This rule only applies to meat. That means if you see a product called "Beef and Brocolli for Dogs," the beef would still need to make up 95 percent of that food.

Conversely, two named meats would have to have a combined percentage of 95 percent. For instance, in a "Beef and Chicken for Dogs" product, the beef and chicken ingredients must collectively total 95 percent of the formula.

The rule gets even stricter with two named meats. In addition to being 95 percent as a combination, the meat with the highest percentage weight in the formula must be named first!

The 25-Percent "Dinner" Rule

Have you ever seen those foods that like to market themselves as an "Entre" or "Dinner?" That's not just fancy branding. They're examples of the 25-percent AAFCO rule!

When a named ingredient doesn't constitute 95 percent of the product, manufacturers must include an additional word, such as:

  • Dinner
  • Entre
  • Meal
  • Platter
  • Formula

The 25 percent rule applies to named ingredients that make up at least 25 percent of the formula but less than 95 percent. That percentage doesn't include water for processing. Like the 95 percent rule, manufacturers can have two or more named ingredients. But, they must collectively make up 25 percent or more of the recipe.

The "With" Rule

So, what if the named ingredient is present in less than 25 percent?

The AFFCO's third rule forces manufacturers to use the word "with." 

For example, "Dog Dinner with Beef." The "Dinner" indicates that beef doesn't make up 95 percent of the formula, and that small "with" shows that it doesn't even contain 25 percent!

Brands can use "with" when the named ingredient is at least three percent of the formula.

Flavor Rule

Finally, there's the flavor rule. This rule applies to manufacturers that can't or won't provide a specific percentage of the named ingredient.

This may occur when the named ingredient makes up less than three percent. Or, it may not contain any of it at all, using artificial flavors instead.

In these cases, the manufacturer must use the word "flavor," which must appear in the same size, font and color as the named ingredient. For example, you might see dog foods called "Chicken Flavor Dog Food."

Understanding Ingredient Lists

dog food label ingredients list

The ingredients list is among the most important parts of a dog food label to read. It tells you what's in the formula, and there are several rules that manufacturers must comply with when creating labels.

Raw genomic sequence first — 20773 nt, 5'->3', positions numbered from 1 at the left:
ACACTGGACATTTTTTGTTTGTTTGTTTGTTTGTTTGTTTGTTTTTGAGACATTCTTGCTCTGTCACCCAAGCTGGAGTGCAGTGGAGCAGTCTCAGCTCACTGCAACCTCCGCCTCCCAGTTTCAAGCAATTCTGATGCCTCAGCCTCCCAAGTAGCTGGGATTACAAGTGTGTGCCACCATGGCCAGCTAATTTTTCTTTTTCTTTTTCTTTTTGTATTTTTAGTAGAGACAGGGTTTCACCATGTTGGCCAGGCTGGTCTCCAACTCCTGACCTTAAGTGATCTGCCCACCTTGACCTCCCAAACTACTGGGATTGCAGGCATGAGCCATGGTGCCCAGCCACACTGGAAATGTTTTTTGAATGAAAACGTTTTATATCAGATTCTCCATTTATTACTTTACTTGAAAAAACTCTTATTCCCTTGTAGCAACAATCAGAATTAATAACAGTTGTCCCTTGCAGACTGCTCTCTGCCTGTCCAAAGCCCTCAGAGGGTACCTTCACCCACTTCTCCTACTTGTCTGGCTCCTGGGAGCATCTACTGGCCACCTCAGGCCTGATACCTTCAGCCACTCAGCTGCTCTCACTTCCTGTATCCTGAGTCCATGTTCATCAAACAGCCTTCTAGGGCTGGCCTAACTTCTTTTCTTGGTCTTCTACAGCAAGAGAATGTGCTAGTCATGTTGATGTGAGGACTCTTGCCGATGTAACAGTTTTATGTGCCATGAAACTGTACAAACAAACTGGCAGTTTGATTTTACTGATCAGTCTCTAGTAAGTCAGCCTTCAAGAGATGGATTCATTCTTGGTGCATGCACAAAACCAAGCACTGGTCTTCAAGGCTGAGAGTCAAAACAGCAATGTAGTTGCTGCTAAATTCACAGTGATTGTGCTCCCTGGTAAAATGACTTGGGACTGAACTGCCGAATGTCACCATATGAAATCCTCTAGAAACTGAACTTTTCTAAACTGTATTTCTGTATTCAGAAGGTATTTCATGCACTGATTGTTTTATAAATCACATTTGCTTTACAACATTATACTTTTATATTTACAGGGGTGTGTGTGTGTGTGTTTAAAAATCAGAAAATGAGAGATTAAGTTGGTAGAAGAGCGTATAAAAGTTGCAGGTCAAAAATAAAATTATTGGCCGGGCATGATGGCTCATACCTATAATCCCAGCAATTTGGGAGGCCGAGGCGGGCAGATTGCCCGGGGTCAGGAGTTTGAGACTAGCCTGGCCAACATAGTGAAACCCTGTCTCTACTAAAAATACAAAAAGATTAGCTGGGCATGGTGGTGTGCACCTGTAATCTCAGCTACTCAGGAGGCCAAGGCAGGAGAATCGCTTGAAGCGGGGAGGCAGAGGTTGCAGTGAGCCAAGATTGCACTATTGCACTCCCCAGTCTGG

The AAFCO requires dog food makers to name every ingredient individually.

Brands can't use descriptive terms for collective proprietary formulas. For example, you won't see things like "Vitamin Blend" or "Proteins."

Some brands do use proprietary ingredients. One of the most famous examples is Blue Buffalo's LifeSource Bits. But if you look at the ingredients list, you'll notice that Blue Buffalo named everything in the LifeSource bits.

The FDA adds another rule that manufacturers must follow. 

The government entity forces brands to name ingredients in descending order by weight. That means that the first ingredient on the list is the most prevalent in the formula. What follows is the second-most prevalent, and so on.

The FDA also requires manufacturers to use the chemical names of vitamins and minerals. However, most brands will include the common name next to it in parentheses.

Deciphering Guaranteed Nutrient Analysis Panels

The guaranteed analysis panel displays the percentage of specific nutrients. Many states have required minimums for certain nutrients.

The guaranteed analysis panel is how states ensure that products meet the mark. They also help dog owners like you find foods that can meet your pup's dietary needs.

There are many nutrients that this section can provide. However, the most important are:

  • Crude Protein
  • Crude Fat
  • Crude Fiber
  • Moisture

These figures can vary from formula to formula. You'll also see dramatically different percentages between dry kibble and wet food.

You may also see additional percentages for nutrients like carbohydrates, glucosamine, omega fatty acids, etc. Those aren't legally required unless the manufacturers claim that additional supplements.

For example, dog foods marketed for joint pain or arthritis must have details about glucosamine, chondroitin and other ingredients that help give that product those properties.

About Nutritional Adequacy Statements

The nutritional adequacy statements help owners match a product to a dog's dietary needs. This statement is usually on the back or side of the packaging and in small print. It can be difficult to find, but you should look for it to better understand what a product can do for your dog.